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PLoS One. 2008;3(10):e3577. doi: 10.1371/journal.pone.0003577. Epub 2008 Oct 30.

Magnitude and complexity of rectal mucosa HIV-1-specific CD8+ T-cell responses during chronic infection reflect clinical status.

Author information

1
Department of Medical Microbiology and Immunology, University of California Davis, Davis, California, USA.

Abstract

BACKGROUND:

The intestinal mucosa displays robust virus replication and pronounced CD4+ T-cell loss during acute human immunodeficiency virus type 1 (HIV-1) infection. The ability of HIV-specific CD8+ T-cells to modulate disease course has prompted intensive study, yet the significance of virus-specific CD8+ T-cells in mucosal sites remains unclear.

METHODS AND FINDINGS:

We evaluated five distinct effector functions of HIVgag-specific CD8+ T-cells in rectal mucosa and blood, individually and in combination, in relationship to clinical status and antiretroviral therapy (ART). In subjects not on ART, the percentage of rectal Gag-specific CD8+ T-cells capable of 3, 4 or 5 simultaneous effector functions was significantly related to blood CD4 count and inversely related to plasma viral load (PVL) (p<0.05). Polyfunctional rectal CD8+ T-cells expressed higher levels of MIP-1beta and CD107a on a per cell basis than mono- or bifunctional cells. The production of TNFalpha, IFN-gamma, and CD107a by Gag-specific rectal CD8+ T-cells each correlated inversely (p<0.05) with PVL, and MIP-1beta expression revealed a similar trend. CD107a and IFN-gamma production were positively related to blood CD4 count (p<0.05), with MIP-1beta showing a similar trend. IL-2 production by rectal CD8+ T-cells was highly variable and generally low, and showed no relationship to viral load or blood CD4 count.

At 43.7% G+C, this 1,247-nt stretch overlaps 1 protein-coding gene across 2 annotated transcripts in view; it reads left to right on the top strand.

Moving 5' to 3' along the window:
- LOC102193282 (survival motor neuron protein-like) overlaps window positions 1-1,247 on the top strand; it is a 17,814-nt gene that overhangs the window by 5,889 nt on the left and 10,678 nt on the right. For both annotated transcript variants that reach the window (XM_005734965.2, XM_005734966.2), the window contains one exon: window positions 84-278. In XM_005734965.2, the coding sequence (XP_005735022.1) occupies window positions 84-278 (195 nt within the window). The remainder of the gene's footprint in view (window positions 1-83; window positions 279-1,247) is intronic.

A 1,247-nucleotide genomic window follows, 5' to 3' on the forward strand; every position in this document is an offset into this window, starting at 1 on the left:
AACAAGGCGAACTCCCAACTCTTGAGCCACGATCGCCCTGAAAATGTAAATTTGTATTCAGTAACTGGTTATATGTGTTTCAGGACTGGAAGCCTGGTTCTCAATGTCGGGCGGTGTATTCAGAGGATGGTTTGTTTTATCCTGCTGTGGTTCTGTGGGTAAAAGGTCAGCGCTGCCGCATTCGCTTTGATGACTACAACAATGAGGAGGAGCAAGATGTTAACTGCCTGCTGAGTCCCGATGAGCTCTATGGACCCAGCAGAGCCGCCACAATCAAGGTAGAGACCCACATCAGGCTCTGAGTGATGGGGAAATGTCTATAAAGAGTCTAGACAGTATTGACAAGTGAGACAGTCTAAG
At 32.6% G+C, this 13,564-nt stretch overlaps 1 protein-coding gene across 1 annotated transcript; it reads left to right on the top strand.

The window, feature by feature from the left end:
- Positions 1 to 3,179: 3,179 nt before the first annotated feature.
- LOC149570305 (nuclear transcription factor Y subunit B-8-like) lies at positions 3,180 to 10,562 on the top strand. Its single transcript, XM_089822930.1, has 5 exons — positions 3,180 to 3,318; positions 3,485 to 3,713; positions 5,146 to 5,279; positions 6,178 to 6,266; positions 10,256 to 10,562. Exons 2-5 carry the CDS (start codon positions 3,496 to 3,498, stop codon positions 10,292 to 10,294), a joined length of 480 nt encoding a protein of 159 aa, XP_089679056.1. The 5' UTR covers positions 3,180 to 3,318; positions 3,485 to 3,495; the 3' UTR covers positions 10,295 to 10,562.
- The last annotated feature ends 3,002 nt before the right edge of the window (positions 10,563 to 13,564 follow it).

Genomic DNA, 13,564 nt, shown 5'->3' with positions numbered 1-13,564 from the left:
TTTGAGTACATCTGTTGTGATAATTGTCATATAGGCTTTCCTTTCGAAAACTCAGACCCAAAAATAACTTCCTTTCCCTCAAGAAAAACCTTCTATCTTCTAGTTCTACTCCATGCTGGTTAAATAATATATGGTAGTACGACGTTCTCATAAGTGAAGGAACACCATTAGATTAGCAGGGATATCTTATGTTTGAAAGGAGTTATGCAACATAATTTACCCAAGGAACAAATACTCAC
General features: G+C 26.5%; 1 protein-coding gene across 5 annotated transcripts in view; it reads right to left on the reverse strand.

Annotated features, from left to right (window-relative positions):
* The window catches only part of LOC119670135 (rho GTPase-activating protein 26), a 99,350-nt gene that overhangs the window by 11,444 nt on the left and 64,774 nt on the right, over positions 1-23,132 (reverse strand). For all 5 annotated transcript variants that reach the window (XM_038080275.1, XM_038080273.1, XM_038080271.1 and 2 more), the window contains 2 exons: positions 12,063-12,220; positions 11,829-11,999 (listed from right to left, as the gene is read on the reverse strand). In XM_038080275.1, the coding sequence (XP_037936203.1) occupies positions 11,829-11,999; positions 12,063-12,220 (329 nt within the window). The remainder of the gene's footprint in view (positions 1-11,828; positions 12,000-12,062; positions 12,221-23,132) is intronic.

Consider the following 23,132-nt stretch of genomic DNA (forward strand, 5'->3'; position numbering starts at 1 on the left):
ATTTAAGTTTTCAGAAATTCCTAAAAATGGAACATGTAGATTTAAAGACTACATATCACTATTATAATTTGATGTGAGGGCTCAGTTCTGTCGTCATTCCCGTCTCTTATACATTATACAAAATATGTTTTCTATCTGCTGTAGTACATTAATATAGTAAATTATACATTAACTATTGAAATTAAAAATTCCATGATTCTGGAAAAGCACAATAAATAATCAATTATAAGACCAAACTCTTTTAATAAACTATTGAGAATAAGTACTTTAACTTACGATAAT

CONCLUSIONS:

The polyfunctionality of rectal Gag-specific CD8+ T-cells appears to be related to blood CD4 count and inversely related to PVL. The extent to which these associations reflect causality remains to be determined; nevertheless, our data suggest a potentially important role for mucosal T-cells in limiting virus replication during chronic infection.

PMID:
18974782
PMCID:
PMC2570490
DOI:
10.1371/journal.pone.0003577
[Indexed for MEDLINE]
Free PMC Article

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